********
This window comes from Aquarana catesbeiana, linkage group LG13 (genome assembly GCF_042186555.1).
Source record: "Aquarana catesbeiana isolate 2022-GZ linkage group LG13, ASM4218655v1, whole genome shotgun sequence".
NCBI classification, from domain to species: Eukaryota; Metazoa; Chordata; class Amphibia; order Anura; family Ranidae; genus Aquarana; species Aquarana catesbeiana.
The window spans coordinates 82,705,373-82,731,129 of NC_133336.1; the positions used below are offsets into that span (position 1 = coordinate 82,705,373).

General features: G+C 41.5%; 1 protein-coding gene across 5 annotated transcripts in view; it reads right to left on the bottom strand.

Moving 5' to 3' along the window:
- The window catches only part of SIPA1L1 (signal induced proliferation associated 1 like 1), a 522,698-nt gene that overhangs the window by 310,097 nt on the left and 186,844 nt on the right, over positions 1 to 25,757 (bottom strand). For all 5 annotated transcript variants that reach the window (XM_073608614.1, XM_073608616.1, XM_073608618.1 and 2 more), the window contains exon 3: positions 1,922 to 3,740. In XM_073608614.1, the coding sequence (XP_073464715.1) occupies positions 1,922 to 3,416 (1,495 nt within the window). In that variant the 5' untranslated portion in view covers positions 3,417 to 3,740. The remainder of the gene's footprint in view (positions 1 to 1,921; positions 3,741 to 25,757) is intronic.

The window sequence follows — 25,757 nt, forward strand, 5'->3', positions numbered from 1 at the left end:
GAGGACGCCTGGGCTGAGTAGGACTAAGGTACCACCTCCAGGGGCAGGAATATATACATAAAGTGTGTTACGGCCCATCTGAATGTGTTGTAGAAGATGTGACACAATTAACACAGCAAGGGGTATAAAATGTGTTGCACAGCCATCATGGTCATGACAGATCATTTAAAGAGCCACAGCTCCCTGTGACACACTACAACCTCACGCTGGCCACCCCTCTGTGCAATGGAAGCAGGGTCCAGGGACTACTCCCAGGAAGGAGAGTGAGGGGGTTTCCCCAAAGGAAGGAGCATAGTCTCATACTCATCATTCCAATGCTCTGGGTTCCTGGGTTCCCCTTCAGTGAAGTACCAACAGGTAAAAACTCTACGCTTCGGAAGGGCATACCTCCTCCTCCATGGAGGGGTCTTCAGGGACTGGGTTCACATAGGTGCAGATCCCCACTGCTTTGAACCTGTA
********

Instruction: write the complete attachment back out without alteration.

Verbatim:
This window comes from Aquarana catesbeiana, linkage group LG13 (genome assembly GCF_042186555.1).
Source record: "Aquarana catesbeiana isolate 2022-GZ linkage group LG13, ASM4218655v1, whole genome shotgun sequence".
NCBI classification, from domain to species: Eukaryota; Metazoa; Chordata; class Amphibia; order Anura; family Ranidae; genus Aquarana; species Aquarana catesbeiana.
The window spans coordinates 82,705,373-82,731,129 of NC_133336.1; the positions used below are offsets into that span (position 1 = coordinate 82,705,373).

General features: G+C 41.5%; 1 protein-coding gene across 5 annotated transcripts in view; it reads right to left on the bottom strand.

Moving 5' to 3' along the window:
- The window catches only part of SIPA1L1 (signal induced proliferation associated 1 like 1), a 522,698-nt gene that overhangs the window by 310,097 nt on the left and 186,844 nt on the right, over positions 1 to 25,757 (bottom strand). For all 5 annotated transcript variants that reach the window (XM_073608614.1, XM_073608616.1, XM_073608618.1 and 2 more), the window contains exon 3: positions 1,922 to 3,740. In XM_073608614.1, the coding sequence (XP_073464715.1) occupies positions 1,922 to 3,416 (1,495 nt within the window). In that variant the 5' untranslated portion in view covers positions 3,417 to 3,740. The remainder of the gene's footprint in view (positions 1 to 1,921; positions 3,741 to 25,757) is intronic.

The window sequence follows — 25,757 nt, forward strand, 5'->3', positions numbered from 1 at the left end:
GAGGACGCCTGGGCTGAGTAGGACTAAGGTACCACCTCCAGGGGCAGGAATATATACATAAAGTGTGTTACGGCCCATCTGAATGTGTTGTAGAAGATGTGACACAATTAACACAGCAAGGGGTATAAAATGTGTTGCACAGCCATCATGGTCATGACAGATCATTTAAAGAGCCACAGCTCCCTGTGACACACTACAACCTCACGCTGGCCACCCCTCTGTGCAATGGAAGCAGGGTCCAGGGACTACTCCCAGGAAGGAGAGTGAGGGGGTTTCCCCAAAGGAAGGAGCATAGTCTCATACTCATCATTCCAATGCTCTGGGTTCCTGGGTTCCCCTTCAGTGAAGTACCAACAGGTAAAAACTCTACGCTTCGGAAGGGCATACCTCCTCCTCCATGGAGGGGTCTTCAGGGACTGGGTTCACATAGGTGCAGATCCCCACTGCTTTGAACCTGTA